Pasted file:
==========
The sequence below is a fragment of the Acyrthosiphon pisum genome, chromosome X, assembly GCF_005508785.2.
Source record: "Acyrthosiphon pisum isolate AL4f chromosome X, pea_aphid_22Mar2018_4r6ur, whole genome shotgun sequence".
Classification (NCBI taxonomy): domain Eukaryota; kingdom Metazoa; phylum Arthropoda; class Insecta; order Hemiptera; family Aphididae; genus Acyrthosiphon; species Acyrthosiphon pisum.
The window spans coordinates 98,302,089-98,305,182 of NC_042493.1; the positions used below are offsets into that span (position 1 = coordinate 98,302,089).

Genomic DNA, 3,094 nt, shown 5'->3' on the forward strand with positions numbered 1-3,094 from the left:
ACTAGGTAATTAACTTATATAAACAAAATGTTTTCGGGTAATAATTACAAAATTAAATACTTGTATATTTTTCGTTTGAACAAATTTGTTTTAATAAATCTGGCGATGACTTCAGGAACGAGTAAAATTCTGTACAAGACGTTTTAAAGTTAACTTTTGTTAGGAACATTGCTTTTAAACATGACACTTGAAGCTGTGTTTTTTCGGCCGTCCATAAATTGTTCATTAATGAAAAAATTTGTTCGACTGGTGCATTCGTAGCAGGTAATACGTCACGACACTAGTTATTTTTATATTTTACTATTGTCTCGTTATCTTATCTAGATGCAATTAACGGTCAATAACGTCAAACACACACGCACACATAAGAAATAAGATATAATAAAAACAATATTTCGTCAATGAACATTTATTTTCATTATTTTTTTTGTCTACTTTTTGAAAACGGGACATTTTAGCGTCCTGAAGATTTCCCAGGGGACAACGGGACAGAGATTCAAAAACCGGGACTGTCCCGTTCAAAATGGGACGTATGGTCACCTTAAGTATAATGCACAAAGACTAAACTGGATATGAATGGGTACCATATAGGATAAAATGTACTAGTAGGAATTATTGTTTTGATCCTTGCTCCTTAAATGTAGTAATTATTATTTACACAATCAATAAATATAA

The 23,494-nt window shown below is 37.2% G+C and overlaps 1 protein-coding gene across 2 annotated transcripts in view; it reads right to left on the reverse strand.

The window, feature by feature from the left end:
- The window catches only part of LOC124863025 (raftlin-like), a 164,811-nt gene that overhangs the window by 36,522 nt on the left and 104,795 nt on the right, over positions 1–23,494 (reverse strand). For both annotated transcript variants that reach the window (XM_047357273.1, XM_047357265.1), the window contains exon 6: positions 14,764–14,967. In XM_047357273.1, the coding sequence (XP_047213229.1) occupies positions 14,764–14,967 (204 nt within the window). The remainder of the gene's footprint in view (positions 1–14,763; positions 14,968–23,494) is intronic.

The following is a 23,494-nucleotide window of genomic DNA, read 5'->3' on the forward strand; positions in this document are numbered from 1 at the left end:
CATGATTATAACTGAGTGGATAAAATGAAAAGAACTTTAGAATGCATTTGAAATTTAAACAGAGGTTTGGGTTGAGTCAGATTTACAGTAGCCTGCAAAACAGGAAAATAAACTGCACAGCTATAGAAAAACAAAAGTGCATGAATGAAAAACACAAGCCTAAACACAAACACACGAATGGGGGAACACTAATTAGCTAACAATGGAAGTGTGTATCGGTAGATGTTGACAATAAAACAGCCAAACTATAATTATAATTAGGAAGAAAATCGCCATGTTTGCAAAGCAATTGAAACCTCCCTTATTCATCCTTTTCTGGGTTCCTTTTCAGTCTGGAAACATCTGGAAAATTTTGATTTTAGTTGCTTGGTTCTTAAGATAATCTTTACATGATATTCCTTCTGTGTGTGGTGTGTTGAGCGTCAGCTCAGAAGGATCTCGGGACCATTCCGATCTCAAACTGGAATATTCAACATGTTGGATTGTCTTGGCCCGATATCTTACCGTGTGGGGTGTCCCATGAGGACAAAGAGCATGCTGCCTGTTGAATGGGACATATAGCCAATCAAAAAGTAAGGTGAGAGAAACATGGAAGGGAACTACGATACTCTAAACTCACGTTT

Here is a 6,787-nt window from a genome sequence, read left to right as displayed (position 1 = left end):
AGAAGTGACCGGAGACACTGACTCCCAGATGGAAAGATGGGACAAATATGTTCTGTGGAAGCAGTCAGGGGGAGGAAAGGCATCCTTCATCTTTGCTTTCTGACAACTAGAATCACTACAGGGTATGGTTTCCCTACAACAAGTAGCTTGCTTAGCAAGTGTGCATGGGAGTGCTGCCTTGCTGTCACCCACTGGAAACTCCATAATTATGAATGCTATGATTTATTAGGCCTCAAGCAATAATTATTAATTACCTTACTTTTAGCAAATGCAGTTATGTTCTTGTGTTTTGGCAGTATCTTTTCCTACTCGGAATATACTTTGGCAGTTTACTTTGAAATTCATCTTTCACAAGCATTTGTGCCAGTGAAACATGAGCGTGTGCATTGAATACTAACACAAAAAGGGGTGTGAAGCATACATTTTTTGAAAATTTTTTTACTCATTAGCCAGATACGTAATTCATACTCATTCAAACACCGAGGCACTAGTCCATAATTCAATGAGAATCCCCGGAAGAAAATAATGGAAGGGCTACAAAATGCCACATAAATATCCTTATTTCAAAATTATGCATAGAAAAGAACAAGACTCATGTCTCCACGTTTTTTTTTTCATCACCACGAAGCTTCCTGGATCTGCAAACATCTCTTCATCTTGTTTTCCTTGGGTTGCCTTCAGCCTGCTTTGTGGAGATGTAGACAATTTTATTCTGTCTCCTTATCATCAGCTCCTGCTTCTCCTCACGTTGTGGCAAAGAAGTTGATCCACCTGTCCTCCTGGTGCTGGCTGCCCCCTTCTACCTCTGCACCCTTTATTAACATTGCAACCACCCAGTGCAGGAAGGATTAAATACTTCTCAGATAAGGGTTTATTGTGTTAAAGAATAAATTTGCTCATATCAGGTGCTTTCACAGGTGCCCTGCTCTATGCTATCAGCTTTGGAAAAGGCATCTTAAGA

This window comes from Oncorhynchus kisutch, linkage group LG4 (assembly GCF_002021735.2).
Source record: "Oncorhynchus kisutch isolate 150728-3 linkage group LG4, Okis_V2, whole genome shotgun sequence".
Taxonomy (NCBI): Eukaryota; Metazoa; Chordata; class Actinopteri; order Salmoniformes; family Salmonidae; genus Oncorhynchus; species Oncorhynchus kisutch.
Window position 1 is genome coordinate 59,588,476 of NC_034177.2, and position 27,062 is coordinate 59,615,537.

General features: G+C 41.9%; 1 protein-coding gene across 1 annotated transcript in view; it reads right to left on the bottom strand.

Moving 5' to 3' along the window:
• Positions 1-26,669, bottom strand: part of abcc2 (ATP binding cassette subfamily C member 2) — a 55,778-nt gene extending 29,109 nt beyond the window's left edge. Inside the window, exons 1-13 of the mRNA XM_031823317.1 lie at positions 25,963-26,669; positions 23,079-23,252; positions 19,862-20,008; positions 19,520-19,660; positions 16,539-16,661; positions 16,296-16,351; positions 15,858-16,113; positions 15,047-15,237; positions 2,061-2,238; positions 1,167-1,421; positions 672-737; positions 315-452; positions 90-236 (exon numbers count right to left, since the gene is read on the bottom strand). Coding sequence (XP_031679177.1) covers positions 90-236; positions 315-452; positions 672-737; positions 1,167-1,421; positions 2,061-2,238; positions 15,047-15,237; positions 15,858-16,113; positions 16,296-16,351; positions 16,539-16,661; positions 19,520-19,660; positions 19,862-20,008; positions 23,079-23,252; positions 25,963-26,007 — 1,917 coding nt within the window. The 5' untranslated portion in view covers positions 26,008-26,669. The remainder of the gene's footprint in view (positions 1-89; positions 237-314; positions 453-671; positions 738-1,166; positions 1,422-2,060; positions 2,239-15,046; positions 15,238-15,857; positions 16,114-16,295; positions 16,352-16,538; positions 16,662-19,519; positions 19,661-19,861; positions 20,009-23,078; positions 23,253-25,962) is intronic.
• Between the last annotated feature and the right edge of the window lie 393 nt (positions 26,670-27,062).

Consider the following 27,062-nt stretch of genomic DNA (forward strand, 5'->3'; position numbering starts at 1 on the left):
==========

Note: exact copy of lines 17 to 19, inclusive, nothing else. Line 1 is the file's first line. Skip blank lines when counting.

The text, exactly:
Window position 1 is genome coordinate 59,588,476 of NC_034177.2, and position 27,062 is coordinate 59,615,537.

General features: G+C 41.9%; 1 protein-coding gene across 1 annotated transcript in view; it reads right to left on the bottom strand.

Moving 5' to 3' along the window: